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Early Morning at Borobudur Temple

          We left our hotel in Yogyakarta City at 5:00am hoping to catch the sunrise in Borobudur Temple.  But sunrise came too early that day and we saw the faint rays of the rising sun while still on the road!  We still made it, though, along with thousands of other tourists and locals!  It was like everyone thought of visiting Borobudur on the same day that we were there.  We literally  elbowed our way inside the huge UNESCO heritage site.

          At the strike of 6:00am, everyone rushed to ascend the ancient temple.  It was like a race to the top!  You can just stand there and the mad rush of people will carry you to the top of the temple. No kidding.

          Borobudur, or Barabudur, is a 9th-century Mahayana Buddhist monument in Magelang, Central Java, Indonesia. The monument consists of six square platforms topped by three circular platforms, and is decorated with 2,672 relief panels and 504 Buddha statues. A main dome, located at the center of the top platform, is surrounded by 72 Buddha statues seated inside a perforated stupa.

          Built in the 9th century during the reign of the Sailendra Dynasty, the temple’s design in Gupta architecture reflects India’s influence on the region, yet there are enough indigenous scenes and elements incorporated to make Borobudur uniquely Indonesian. The monument is both a shrine to the Lord Buddha and a place for Buddhist pilgrimage. The journey for pilgrims begins at the base of the monument and follows a path around the monument and ascends to the top through three levels symbolic of Buddhist cosmology: Kāmadhātu (the world of desire), Rupadhatu (the world of forms) and Arupadhatu (the world of formlessness). The monument guides pilgrims through an extensive system of stairways and corridors with 1,460 narrative relief panels on the walls and the balustrades. (From Wikipedia, the free encyclopedia)

 

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Sunset at Prambanan Temple

          I do not remember now where our fixation with ancient temples came from, or when it all began. But after seeing the intricate Angkor Wat in Seam Reap, and the hundreds of littered ancient temples in the plains of Bagan in Myanmar, and the carved stone temples of Ellora Caves in India  - we knew we had to go to Yogyakarta and see another (actually three) UNESCO World Heritage Site.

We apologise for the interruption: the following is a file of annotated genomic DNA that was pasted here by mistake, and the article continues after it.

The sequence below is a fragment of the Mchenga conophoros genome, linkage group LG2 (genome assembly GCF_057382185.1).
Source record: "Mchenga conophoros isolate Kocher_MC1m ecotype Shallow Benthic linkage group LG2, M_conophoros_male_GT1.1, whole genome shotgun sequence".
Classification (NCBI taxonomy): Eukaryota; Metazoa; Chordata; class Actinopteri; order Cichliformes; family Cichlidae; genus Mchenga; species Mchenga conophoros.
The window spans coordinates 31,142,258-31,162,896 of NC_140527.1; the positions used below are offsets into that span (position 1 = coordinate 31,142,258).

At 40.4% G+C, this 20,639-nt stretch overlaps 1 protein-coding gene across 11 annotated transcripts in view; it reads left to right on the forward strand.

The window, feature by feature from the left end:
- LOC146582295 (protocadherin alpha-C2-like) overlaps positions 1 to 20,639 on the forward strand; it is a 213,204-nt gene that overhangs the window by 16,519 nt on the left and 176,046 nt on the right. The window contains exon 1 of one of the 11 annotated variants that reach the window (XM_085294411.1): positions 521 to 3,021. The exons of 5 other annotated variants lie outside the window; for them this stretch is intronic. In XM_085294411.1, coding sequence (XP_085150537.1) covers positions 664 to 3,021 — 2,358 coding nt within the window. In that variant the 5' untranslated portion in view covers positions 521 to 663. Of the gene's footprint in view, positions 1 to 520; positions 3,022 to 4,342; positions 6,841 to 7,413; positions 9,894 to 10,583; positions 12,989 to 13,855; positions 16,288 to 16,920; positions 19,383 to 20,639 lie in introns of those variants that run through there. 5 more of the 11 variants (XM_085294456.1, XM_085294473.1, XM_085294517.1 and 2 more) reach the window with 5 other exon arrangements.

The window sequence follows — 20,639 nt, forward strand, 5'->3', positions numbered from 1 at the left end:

Candi Prambanan or Candi Rara Jonggrang (candi is the Indonesian term for temple), is the first of the ancient temples we visited in Yogyakarta in Central Java.  We only had three full days in Yogja (that’s what the locals call their city) – and so from the airport, we went right ahead and toured the city (even before checking in our hotel!).  Prambanan Temple was our last stop on our first day – and we were lucky.  There were only a few people in the temple grounds when we got there at around 4:30 pm – so we had the luxury of enjoying the beauty (and the spectacle) of the place.

          Beautiful.  Just one word to decribe this 9th century Hindu temple in Central Java, the largest in Indonesia.   It is characterized by its tall and pointed architecture, typical of Hindu temple architecture with a towering 47-metre-high central structure inside a large complex of individual temples.

          We were doubly lucky because we were there in time for the magnificent sunset – the silhouette of the temples framed by the glorious rays of the setting sun.  We were expecting some ancient ritual to start anytime soon … But it was just us and the beautiful temple.

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Dr. Sateesh Karnik

A very young and dashing Dr. Sateesh Karnik with his German Shepherd dog.

 

.          Our return trip to India this month (we went to Northern India last June 2011) was made more memorable because of our gracious hosts, Dr. Sateesh Karnik and his wonderful wife, Madhuri.  We felt right at home with them – pampered would be a mild term to describe how they treated us during our entire stay in Maharashtra (Pune, Aurangabad and Mumbai).

Dr. Sateesh Karnik with his ever-loyal mixed-breed 12 year old dog, Baloo.